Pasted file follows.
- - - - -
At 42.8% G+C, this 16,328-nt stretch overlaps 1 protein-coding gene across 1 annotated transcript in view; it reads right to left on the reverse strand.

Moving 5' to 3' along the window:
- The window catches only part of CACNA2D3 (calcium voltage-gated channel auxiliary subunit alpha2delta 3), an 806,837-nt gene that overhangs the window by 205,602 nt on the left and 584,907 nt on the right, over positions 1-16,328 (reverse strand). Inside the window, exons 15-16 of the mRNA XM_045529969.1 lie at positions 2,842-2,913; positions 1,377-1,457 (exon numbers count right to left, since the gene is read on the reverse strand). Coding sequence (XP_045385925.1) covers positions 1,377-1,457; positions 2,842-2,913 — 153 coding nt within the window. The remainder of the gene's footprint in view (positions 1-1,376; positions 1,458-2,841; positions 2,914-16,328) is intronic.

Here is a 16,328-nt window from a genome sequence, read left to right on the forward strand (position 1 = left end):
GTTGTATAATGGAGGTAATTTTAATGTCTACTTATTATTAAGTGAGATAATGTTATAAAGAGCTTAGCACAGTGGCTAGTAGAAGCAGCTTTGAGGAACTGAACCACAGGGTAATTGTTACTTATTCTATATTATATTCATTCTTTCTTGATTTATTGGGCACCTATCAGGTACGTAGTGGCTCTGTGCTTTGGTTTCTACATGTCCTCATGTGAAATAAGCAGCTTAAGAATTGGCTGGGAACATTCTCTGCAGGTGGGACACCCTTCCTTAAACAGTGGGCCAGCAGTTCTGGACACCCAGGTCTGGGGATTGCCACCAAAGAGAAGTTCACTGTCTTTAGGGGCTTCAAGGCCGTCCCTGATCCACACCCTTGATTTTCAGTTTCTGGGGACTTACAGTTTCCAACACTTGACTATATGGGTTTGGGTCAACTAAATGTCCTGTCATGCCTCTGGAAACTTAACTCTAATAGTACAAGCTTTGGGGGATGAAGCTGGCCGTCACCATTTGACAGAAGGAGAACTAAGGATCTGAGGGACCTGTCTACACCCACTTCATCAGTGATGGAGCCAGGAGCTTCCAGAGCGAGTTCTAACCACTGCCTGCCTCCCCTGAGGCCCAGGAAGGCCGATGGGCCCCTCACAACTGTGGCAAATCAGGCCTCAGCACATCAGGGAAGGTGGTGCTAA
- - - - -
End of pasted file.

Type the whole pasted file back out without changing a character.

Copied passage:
At 42.8% G+C, this 16,328-nt stretch overlaps 1 protein-coding gene across 1 annotated transcript in view; it reads right to left on the reverse strand.

Moving 5' to 3' along the window:
- The window catches only part of CACNA2D3 (calcium voltage-gated channel auxiliary subunit alpha2delta 3), an 806,837-nt gene that overhangs the window by 205,602 nt on the left and 584,907 nt on the right, over positions 1-16,328 (reverse strand). Inside the window, exons 15-16 of the mRNA XM_045529969.1 lie at positions 2,842-2,913; positions 1,377-1,457 (exon numbers count right to left, since the gene is read on the reverse strand). Coding sequence (XP_045385925.1) covers positions 1,377-1,457; positions 2,842-2,913 — 153 coding nt within the window. The remainder of the gene's footprint in view (positions 1-1,376; positions 1,458-2,841; positions 2,914-16,328) is intronic.

Here is a 16,328-nt window from a genome sequence, read left to right on the forward strand (position 1 = left end):
GTTGTATAATGGAGGTAATTTTAATGTCTACTTATTATTAAGTGAGATAATGTTATAAAGAGCTTAGCACAGTGGCTAGTAGAAGCAGCTTTGAGGAACTGAACCACAGGGTAATTGTTACTTATTCTATATTATATTCATTCTTTCTTGATTTATTGGGCACCTATCAGGTACGTAGTGGCTCTGTGCTTTGGTTTCTACATGTCCTCATGTGAAATAAGCAGCTTAAGAATTGGCTGGGAACATTCTCTGCAGGTGGGACACCCTTCCTTAAACAGTGGGCCAGCAGTTCTGGACACCCAGGTCTGGGGATTGCCACCAAAGAGAAGTTCACTGTCTTTAGGGGCTTCAAGGCCGTCCCTGATCCACACCCTTGATTTTCAGTTTCTGGGGACTTACAGTTTCCAACACTTGACTATATGGGTTTGGGTCAACTAAATGTCCTGTCATGCCTCTGGAAACTTAACTCTAATAGTACAAGCTTTGGGGGATGAAGCTGGCCGTCACCATTTGACAGAAGGAGAACTAAGGATCTGAGGGACCTGTCTACACCCACTTCATCAGTGATGGAGCCAGGAGCTTCCAGAGCGAGTTCTAACCACTGCCTGCCTCCCCTGAGGCCCAGGAAGGCCGATGGGCCCCTCACAACTGTGGCAAATCAGGCCTCAGCACATCAGGGAAGGTGGTGCTAA